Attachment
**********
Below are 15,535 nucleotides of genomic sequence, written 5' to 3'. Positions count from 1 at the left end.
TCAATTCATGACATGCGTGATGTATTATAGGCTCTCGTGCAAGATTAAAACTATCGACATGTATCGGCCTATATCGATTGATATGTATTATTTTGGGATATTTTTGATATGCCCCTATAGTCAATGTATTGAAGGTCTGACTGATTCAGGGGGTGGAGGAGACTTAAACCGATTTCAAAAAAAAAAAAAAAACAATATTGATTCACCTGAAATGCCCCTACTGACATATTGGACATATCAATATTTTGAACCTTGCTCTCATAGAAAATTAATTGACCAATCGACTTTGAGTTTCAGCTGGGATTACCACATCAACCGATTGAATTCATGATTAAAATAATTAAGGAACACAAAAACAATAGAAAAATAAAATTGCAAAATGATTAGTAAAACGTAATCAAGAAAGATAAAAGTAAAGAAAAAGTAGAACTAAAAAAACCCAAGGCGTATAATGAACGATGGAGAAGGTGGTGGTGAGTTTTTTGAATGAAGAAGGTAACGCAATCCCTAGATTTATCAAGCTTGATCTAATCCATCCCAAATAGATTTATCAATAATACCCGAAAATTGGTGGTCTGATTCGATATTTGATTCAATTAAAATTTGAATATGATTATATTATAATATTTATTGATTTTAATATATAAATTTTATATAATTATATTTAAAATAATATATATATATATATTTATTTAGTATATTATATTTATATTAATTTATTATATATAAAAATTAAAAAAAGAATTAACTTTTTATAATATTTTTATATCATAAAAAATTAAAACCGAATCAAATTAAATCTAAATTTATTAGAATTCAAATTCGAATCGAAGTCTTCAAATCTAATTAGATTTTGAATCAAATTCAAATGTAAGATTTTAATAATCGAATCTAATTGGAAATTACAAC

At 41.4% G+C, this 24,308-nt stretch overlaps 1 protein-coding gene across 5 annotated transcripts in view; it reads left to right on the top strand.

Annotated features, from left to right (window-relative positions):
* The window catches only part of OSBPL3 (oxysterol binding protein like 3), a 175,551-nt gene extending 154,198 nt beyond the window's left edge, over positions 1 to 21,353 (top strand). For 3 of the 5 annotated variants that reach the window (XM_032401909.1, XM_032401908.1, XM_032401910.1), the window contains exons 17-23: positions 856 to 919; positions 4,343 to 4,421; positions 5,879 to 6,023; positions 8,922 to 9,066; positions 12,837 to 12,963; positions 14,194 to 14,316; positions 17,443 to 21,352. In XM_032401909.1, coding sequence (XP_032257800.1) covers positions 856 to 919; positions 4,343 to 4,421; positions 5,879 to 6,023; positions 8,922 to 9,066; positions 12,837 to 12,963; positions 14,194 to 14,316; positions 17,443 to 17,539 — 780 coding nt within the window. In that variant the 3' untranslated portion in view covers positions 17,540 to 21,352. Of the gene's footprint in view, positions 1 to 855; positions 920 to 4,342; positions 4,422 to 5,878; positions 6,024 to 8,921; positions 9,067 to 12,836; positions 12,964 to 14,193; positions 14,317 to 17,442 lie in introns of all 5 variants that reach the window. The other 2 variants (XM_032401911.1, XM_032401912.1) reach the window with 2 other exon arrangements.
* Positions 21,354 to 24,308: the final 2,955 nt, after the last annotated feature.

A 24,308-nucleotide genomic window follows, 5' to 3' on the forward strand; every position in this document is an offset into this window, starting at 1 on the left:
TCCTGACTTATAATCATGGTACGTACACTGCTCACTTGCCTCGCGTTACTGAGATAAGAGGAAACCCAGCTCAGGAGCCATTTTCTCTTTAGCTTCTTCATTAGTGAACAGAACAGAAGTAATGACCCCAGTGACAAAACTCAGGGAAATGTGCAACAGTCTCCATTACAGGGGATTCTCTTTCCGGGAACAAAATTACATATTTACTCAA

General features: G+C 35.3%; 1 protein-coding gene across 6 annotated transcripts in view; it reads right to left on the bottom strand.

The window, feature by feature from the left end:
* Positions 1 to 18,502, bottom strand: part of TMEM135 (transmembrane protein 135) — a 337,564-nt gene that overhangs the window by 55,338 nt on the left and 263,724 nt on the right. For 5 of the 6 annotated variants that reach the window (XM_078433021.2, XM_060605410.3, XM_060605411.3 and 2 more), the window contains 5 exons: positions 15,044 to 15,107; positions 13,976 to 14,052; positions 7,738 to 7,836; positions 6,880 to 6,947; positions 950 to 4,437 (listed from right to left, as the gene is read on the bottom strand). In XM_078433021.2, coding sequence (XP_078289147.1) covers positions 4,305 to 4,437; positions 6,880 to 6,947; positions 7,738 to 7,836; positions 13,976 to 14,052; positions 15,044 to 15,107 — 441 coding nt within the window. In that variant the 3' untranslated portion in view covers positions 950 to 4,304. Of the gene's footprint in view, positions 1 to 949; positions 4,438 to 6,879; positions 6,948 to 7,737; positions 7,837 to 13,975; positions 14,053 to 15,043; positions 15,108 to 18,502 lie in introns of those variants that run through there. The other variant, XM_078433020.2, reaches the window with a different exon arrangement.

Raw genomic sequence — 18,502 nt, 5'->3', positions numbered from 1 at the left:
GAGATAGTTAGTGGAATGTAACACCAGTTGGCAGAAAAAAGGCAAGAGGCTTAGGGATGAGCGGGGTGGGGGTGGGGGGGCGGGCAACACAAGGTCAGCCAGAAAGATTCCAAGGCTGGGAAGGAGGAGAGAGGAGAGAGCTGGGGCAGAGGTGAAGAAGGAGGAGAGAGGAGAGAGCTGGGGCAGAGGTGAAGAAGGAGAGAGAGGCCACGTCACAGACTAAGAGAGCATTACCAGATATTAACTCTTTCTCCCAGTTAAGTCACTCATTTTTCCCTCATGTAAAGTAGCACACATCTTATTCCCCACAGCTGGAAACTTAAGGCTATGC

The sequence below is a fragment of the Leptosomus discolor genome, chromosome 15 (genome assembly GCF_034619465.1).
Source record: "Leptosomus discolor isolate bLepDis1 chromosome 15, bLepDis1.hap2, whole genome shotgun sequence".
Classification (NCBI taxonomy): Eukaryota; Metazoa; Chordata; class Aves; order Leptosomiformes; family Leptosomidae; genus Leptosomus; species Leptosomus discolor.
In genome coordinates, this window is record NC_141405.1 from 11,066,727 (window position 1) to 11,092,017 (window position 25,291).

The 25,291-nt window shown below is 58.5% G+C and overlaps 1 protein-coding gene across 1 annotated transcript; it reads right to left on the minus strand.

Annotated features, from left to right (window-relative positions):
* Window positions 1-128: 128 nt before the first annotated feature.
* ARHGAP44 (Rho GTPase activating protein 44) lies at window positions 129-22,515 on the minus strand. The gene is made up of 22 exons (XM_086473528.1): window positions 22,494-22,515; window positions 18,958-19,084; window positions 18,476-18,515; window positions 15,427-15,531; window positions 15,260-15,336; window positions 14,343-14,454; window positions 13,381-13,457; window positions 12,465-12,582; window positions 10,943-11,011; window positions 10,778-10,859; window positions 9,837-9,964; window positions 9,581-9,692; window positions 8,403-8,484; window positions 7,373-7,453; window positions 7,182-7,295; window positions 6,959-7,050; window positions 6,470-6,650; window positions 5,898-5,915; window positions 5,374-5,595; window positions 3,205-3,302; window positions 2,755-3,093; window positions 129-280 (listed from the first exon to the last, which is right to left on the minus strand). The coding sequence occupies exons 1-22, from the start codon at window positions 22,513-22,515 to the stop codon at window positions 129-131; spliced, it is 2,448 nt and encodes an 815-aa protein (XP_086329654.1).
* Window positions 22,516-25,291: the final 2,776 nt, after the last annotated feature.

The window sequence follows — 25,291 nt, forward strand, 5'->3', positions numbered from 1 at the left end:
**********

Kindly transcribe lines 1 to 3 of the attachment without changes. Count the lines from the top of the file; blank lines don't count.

Below are 15,535 nucleotides of genomic sequence, written 5' to 3'. Positions count from 1 at the left end.
TCAATTCATGACATGCGTGATGTATTATAGGCTCTCGTGCAAGATTAAAACTATCGACATGTATCGGCCTATATCGATTGATATGTATTATTTTGGGATATTTTTGATATGCCCCTATAGTCAATGTATTGAAGGTCTGACTGATTCAGGGGGTGGAGGAGACTTAAACCGATTTCAAAAAAAAAAAAAAAACAATATTGATTCACCTGAAATGCCCCTACTGACATATTGGACATATCAATATTTTGAACCTTGCTCTCATAGAAAATTAATTGACCAATCGACTTTGAGTTTCAGCTGGGATTACCACATCAACCGATTGAATTCATGATTAAAATAATTAAGGAACACAAAAACAATAGAAAAATAAAATTGCAAAATGATTAGTAAAACGTAATCAAGAAAGATAAAAGTAAAGAAAAAGTAGAACTAAAAAAACCCAAGGCGTATAATGAACGATGGAGAAGGTGGTGGTGAGTTTTTTGAATGAAGAAGGTAACGCAATCCCTAGATTTATCAAGCTTGATCTAATCCATCCCAAATAGATTTATCAATAATACCCGAAAATTGGTGGTCTGATTCGATATTTGATTCAATTAAAATTTGAATATGATTATATTATAATATTTATTGATTTTAATATATAAATTTTATATAATTATATTTAAAATAATATATATATATATATTTATTTAGTATATTATATTTATATTAATTTATTATATATAAAAATTAAAAAAAGAATTAACTTTTTATAATATTTTTATATCATAAAAAATTAAAACCGAATCAAATTAAATCTAAATTTATTAGAATTCAAATTCGAATCGAAGTCTTCAAATCTAATTAGATTTTGAATCAAATTCAAATGTAAGATTTTAATAATCGAATCTAATTGGAAATTACAAC

At 41.4% G+C, this 24,308-nt stretch overlaps 1 protein-coding gene across 5 annotated transcripts in view; it reads left to right on the top strand.